After a summer respite I had planned to resume my “Monday Blues” weekly post about beautiful things that can help cure those Monday Blues. These posts have typically been light with an aim of bringing a bit of beauty to the beginning of the week.
Today, I am experiencing the “Monday Blues” in the truest sense as I receive news that Missouri Governor Jay Nixon has called in the National Guard into Ferguson, the suburb of my beloved city of St. Louis. Gov. Nixon has done so to help restore order to this beleaguered city that has experienced unrest, police brutality, the pitfalls of poverty, racism and now the destruction through looting and rioting by an unruly crowd.
The family of Michael Brown, who must be experiencing unspeakable grief, are unable to bury their son and grieve privately as they wait for a third autopsy ordered by US Attorney General Eric Holder to be performed on his body. Instead, they have had to put their grief aside and call on their community to restore peace.
Federal and local leaders are at odds on the legal process and seem to not be cooperating. The local St. Louis County police against the counsel of the federal authorities released video of Michael Brown seemingly roughing up a smaller sales clerk. The community distrust of the St. Louis County police is now at an all-time high and could take years to restore and that video is only a piece of the story.
The Ferguson school district has postponed the beginning of the 2014-15 school year citing safety concerns for area children thus tasking parents with finding decent childcare while they try to go to work.
In social media, #Ferguson has spread to remote parts of the globe and less insightful posters have created further division, polarization with ignorant and sometimes blatantly racist posts and tweets with no accountability. Media organizations, both social and traditional have at times forgotten their mission of fair and balanced reporting of the facts and creating misperceptions based on their bias.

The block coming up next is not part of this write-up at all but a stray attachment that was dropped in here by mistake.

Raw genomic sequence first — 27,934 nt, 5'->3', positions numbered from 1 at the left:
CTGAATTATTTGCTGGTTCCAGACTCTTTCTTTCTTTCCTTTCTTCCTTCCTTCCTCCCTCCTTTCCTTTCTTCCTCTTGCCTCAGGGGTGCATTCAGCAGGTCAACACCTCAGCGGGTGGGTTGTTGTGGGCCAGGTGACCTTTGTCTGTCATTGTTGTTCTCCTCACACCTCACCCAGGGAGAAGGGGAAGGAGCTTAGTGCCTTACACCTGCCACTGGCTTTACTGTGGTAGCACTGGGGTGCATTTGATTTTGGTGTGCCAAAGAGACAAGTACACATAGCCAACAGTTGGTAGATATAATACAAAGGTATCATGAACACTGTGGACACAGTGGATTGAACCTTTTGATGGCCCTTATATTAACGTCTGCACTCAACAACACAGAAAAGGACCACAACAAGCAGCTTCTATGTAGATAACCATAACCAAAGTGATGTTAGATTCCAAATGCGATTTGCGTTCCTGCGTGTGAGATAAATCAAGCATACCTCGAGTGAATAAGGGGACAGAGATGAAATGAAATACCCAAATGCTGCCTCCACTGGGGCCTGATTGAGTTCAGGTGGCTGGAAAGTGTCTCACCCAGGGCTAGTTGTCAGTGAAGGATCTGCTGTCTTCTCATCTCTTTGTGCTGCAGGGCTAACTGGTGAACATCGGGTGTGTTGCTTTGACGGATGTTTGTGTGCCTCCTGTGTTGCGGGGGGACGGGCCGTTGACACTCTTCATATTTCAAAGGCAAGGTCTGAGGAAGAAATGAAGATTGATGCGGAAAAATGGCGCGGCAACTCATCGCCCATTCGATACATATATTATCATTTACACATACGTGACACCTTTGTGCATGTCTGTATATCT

Images of violence, grief and human behavior at its worst have been flashed around the world catalyzing vigils and demonstrations from New York to Los Angeles and London.
All of this has left me blue and with a heavy heart.
But it’s not about me.
It’s about social justice, racial divides, socioeconomic disparity and weak leadership.
Can these events inspire greater, rational discourse on issues such as education, quality childcare, police brutality, racial harmony and the qualities of a great leader?
It is my deepest wish that they will.
We can find the best of our selves to be inspiring, rational, mindful and kind to our fellow human beings,
That those who are destroying their community will stop and direct their rage to constructive actions,
That legal due process and justice prevail,
That Michael Brown’s family can grieve and find peace,
And that the children of Ferguson can go to school and find inspiration through education and become strong leaders.
Our city of Saint Louis is named for King Louis IX of France who was a canonized saint and French King.
He was known for his humanitarian acts and for reforming the French legal system, introducing the presumption of innocence into the legal process and banned trials of ordeal.
I hope that King Louis IX/St. Louis’ example of fairness and benevolence can be followed by the citizen of the city named in his honor.
I also hope that once and for all, the St. Louis Blues will be only a music genre and a stellar hockey team rather than a euphemism for civil discord and racial riots.